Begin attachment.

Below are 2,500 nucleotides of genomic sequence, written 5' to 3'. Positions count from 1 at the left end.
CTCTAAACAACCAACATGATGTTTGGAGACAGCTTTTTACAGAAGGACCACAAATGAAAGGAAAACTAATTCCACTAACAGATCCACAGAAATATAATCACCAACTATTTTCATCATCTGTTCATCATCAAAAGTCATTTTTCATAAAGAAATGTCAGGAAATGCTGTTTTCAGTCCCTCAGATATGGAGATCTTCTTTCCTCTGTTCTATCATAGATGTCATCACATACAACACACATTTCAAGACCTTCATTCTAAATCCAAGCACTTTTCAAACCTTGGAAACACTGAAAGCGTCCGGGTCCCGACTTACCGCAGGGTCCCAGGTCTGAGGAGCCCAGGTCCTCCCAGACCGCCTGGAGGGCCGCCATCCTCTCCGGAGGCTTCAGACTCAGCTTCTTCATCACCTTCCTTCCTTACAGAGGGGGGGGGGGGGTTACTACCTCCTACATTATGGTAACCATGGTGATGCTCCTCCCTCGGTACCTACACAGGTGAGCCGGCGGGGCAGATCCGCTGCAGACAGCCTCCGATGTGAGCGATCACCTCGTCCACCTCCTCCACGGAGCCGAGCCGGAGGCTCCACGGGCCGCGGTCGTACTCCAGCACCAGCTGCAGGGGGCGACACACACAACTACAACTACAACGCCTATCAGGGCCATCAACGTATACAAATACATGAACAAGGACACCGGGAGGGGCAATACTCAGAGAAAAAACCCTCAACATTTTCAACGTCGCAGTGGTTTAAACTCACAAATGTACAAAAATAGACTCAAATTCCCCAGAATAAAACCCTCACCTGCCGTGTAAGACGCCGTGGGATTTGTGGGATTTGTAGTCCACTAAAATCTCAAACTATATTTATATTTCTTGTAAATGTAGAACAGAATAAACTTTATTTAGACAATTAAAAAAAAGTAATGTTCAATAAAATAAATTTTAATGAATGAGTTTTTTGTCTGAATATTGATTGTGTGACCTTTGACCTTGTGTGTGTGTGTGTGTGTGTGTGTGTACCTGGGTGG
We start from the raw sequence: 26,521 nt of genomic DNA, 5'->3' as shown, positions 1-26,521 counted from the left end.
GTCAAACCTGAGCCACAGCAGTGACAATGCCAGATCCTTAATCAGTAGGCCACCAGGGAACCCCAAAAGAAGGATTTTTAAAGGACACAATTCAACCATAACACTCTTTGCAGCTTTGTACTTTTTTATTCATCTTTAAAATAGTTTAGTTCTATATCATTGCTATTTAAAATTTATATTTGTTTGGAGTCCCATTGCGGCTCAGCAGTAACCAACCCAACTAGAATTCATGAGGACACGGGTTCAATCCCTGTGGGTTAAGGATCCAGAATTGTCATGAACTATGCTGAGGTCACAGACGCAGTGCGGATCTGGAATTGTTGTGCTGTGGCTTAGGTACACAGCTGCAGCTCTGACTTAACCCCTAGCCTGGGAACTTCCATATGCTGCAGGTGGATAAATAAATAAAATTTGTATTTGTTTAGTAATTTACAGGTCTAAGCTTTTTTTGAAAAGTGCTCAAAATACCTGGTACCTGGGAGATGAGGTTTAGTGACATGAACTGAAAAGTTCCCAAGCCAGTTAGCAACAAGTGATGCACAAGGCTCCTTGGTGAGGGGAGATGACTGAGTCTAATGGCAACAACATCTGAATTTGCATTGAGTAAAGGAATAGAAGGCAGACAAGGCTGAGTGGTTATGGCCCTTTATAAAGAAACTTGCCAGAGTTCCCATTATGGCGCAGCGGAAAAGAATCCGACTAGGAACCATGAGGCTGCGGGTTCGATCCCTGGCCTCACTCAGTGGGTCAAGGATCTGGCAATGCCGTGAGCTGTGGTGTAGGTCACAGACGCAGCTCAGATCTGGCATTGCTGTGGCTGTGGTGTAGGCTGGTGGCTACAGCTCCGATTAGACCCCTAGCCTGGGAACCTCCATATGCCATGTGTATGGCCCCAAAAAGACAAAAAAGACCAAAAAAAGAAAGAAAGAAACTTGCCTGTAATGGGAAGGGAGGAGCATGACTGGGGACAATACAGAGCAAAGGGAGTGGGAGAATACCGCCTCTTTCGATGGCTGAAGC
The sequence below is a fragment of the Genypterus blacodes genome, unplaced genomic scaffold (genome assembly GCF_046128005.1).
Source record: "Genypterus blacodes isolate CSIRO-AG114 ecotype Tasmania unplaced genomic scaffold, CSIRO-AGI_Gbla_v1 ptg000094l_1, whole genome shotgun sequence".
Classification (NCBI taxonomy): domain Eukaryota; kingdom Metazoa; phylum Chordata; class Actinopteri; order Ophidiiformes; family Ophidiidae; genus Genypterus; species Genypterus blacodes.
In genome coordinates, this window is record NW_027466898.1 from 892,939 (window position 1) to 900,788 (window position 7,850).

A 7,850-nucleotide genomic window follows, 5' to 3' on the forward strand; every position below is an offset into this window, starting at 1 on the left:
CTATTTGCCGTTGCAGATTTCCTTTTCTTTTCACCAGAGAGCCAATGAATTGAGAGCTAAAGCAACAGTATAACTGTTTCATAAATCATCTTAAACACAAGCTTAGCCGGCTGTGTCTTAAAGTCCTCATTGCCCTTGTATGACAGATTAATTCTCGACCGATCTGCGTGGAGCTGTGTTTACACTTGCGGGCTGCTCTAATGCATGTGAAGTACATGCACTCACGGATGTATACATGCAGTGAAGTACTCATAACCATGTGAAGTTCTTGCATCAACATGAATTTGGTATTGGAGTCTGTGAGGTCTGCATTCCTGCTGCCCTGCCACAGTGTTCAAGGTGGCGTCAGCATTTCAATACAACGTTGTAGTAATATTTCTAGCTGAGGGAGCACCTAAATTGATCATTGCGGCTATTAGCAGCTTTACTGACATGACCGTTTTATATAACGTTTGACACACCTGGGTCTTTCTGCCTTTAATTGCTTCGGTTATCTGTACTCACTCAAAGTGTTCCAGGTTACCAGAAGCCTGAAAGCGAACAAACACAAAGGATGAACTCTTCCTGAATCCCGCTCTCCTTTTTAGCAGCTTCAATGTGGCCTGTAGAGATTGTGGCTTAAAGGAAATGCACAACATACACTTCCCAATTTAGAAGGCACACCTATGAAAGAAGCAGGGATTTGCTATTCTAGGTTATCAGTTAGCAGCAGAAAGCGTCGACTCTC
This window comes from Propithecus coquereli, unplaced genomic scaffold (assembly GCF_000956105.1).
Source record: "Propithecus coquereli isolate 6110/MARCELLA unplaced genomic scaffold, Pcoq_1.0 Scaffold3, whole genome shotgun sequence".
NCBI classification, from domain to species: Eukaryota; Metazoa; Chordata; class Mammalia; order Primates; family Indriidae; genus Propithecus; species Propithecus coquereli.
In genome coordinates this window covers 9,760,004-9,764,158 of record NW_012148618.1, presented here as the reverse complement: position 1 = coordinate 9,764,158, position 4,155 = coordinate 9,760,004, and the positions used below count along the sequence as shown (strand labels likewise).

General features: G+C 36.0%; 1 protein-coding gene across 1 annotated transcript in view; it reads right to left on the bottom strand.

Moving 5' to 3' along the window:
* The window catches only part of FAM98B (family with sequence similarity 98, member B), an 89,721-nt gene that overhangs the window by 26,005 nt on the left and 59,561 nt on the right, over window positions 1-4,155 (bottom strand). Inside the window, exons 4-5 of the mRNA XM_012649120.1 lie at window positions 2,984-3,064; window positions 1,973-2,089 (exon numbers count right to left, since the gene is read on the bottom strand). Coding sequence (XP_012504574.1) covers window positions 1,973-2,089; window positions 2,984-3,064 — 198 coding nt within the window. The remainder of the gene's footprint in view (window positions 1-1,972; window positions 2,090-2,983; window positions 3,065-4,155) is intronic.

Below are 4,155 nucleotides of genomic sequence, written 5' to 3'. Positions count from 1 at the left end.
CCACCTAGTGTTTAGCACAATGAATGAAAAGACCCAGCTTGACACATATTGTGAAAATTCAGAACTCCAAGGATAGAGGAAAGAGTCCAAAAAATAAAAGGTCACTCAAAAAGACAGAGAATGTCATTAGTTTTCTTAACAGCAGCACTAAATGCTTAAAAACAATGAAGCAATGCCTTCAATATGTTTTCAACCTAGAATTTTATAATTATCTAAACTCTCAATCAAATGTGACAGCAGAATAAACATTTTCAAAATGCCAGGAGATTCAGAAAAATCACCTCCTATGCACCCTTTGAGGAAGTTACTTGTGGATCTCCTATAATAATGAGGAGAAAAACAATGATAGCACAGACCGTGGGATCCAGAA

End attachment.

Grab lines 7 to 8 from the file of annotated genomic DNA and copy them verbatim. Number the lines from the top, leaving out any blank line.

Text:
Classification (NCBI taxonomy): domain Eukaryota; kingdom Metazoa; phylum Chordata; class Actinopteri; order Ophidiiformes; family Ophidiidae; genus Genypterus; species Genypterus blacodes.
In genome coordinates, this window is record NW_027466898.1 from 892,939 (window position 1) to 900,788 (window position 7,850).